I have heard, as a sort of answer to this reasoning, that there are some officers who have realized a very considerable independence; I will not believe it. The opportunities of intercourse which may have occurred to some few with the higher and more wealthy conditions of society, may have fairly afforded them a moderate competence; but that any thing more can be frequent amongst them can be hardly possible, with their pay and legitimate advantages : if I knew that it were so, instead of arguing hypothetically, I should endeavour to expose openly, the foul and guilty abominations to which our system had given birth; but it is enough that the system is open to such objections as we have been just discussing.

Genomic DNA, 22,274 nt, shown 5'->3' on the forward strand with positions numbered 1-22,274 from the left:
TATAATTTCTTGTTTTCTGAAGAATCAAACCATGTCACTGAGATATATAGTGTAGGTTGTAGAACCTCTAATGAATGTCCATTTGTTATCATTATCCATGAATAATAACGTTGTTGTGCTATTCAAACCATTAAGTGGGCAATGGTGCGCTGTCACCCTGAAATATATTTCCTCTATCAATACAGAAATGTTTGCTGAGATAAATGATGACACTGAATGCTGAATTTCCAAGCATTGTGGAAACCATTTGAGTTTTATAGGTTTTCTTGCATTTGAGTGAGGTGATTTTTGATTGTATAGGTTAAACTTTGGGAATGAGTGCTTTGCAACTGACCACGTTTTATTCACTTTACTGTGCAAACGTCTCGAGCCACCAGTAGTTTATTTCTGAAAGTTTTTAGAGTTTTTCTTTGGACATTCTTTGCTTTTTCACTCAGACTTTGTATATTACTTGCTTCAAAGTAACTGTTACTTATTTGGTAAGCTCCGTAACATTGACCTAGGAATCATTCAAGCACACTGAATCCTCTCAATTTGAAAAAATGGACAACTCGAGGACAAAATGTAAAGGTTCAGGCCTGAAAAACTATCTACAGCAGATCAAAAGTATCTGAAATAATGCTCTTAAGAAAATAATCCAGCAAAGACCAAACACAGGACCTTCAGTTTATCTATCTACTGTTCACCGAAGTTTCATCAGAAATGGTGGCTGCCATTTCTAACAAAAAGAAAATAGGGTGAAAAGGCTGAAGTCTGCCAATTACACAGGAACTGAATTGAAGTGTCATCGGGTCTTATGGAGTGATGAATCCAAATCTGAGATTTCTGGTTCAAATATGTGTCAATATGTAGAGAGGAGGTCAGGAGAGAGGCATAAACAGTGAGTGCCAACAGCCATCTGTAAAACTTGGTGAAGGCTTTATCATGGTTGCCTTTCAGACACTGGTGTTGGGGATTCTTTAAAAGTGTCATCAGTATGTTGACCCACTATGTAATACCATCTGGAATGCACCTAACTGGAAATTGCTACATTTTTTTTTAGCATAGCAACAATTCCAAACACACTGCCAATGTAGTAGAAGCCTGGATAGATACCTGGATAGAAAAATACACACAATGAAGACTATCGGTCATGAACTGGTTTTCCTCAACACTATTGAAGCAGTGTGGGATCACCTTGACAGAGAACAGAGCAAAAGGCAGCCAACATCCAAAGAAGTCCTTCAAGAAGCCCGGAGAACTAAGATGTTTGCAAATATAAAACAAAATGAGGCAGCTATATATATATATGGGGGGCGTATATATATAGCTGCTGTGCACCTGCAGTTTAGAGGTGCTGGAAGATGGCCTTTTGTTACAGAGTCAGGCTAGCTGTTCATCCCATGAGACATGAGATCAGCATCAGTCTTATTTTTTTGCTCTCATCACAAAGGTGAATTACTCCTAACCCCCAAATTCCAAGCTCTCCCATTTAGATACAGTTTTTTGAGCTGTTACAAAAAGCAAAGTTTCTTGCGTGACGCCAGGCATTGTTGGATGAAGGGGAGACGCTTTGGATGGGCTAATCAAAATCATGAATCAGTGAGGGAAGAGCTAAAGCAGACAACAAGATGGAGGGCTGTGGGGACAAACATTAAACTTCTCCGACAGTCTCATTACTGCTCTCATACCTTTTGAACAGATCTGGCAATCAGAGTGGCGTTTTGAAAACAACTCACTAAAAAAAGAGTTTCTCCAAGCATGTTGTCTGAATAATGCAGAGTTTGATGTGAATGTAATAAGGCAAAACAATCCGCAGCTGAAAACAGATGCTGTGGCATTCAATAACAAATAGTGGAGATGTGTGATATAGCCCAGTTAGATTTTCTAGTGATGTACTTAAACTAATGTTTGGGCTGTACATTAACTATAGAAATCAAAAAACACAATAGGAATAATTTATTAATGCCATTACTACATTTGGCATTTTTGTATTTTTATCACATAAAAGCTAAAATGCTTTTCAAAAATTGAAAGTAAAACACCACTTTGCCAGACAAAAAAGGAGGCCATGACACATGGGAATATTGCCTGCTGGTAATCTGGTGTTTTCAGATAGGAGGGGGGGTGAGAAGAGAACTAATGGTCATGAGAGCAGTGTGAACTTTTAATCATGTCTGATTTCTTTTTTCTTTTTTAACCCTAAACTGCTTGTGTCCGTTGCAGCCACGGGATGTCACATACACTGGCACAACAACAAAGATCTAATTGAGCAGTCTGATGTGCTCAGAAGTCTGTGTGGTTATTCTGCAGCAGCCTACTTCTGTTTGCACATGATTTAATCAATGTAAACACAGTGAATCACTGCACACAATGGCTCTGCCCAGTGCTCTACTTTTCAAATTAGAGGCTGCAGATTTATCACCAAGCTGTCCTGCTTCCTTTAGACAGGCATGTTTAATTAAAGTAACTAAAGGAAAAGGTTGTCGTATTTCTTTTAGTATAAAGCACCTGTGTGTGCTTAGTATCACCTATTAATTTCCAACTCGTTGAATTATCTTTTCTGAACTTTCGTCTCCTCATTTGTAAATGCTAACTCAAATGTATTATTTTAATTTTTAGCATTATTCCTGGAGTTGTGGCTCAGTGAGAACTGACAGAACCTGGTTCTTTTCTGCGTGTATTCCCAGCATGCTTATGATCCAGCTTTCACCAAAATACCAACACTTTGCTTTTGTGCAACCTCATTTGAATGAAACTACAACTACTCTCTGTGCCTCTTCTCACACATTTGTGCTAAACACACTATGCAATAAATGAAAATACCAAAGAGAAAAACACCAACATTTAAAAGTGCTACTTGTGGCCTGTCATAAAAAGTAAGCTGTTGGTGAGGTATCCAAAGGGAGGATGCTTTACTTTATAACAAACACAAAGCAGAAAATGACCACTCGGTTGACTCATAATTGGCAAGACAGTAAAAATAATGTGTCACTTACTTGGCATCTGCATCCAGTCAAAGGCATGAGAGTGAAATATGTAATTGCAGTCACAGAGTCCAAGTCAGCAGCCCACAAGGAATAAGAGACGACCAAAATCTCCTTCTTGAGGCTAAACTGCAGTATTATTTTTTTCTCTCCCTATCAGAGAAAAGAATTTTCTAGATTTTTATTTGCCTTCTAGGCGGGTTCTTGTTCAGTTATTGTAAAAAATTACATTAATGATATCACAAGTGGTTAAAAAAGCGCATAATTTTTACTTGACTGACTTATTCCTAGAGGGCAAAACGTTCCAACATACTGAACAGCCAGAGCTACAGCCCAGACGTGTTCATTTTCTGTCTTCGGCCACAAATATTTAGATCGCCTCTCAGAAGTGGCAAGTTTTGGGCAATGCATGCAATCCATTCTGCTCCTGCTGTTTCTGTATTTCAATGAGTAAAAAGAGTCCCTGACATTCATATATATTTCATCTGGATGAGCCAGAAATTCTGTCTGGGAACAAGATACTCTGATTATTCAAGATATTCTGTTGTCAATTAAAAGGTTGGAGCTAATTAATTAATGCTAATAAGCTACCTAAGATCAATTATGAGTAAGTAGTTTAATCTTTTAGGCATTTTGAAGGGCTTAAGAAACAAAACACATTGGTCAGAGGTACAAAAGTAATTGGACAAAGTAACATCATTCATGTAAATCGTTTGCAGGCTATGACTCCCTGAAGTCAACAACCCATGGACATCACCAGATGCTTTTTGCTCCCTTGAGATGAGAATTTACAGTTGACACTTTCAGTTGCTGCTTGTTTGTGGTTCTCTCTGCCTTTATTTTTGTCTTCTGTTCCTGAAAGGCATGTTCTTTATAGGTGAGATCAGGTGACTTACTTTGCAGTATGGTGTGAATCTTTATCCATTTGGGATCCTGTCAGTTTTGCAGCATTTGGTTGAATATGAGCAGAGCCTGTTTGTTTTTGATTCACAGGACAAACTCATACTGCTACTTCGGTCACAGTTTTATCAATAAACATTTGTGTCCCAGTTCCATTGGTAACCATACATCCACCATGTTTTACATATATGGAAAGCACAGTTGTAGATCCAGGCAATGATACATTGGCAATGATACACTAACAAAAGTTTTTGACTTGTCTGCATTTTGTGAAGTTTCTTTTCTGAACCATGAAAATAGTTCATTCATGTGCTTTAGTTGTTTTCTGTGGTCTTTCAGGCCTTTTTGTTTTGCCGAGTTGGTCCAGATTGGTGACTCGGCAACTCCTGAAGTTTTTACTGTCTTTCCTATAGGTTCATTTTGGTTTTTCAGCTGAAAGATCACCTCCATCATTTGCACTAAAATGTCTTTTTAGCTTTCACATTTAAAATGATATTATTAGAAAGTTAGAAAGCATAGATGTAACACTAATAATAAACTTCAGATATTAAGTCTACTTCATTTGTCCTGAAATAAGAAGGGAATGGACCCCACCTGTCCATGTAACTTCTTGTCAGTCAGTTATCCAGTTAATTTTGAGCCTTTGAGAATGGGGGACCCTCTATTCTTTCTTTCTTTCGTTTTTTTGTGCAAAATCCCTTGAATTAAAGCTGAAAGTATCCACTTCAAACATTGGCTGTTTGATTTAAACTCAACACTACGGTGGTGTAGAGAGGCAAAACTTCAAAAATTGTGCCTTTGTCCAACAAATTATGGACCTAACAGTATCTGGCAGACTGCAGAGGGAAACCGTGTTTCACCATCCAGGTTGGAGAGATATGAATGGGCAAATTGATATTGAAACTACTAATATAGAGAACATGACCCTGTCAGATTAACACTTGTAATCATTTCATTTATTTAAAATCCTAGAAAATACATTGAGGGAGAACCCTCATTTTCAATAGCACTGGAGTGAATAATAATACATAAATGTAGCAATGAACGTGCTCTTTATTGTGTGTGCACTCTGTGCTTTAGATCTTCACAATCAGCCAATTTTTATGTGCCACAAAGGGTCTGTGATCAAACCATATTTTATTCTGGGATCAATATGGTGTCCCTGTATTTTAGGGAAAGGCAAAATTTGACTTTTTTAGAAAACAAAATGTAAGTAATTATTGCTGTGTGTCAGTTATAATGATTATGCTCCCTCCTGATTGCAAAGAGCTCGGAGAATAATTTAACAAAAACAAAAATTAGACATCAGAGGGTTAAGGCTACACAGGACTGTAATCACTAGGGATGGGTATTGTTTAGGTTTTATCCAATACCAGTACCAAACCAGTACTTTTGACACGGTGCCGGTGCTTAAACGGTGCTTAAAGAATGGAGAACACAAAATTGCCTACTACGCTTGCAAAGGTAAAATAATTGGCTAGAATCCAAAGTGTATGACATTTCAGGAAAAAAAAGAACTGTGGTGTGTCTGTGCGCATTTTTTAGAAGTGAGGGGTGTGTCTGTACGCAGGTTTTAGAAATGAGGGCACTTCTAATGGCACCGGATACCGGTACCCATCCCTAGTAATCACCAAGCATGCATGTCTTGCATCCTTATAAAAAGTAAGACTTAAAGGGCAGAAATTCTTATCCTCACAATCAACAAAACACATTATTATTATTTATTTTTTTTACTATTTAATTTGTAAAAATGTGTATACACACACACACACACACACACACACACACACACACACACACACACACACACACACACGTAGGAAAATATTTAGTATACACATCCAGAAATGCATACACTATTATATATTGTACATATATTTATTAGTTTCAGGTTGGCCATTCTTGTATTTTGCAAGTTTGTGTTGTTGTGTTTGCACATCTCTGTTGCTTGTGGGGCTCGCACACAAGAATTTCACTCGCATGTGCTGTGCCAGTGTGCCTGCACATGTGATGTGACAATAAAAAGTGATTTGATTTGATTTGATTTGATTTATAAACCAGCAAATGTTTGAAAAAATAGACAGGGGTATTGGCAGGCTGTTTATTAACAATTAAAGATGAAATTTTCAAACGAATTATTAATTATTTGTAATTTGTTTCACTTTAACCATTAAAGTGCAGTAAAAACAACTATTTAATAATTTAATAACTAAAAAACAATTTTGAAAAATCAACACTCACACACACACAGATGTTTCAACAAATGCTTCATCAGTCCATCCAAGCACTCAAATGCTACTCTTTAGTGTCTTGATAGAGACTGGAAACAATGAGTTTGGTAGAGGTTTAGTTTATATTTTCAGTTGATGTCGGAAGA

One most salutary and important end, to which the suggested improvement of the condition and character of our officers must lead, will infallibly be, to put an end to that indifference with which the violators of the laws, and those who execute them, mutually recognise each other; and to disconnect two classes which ought to be as distinct as virtue is from vice. Then rarely, indeed, even in such cases as have been contemplated, would the tempter risk the temptation ; he would not seek security by the very means which would endanger it; and feeling his security to be lessened after the commission of crime, the crime would be hazarded with more apprehension, and consequently with less frequency; in fine, he could not calculate, as he now probably will, that the band which is meant to seize, may possibly be that to release him.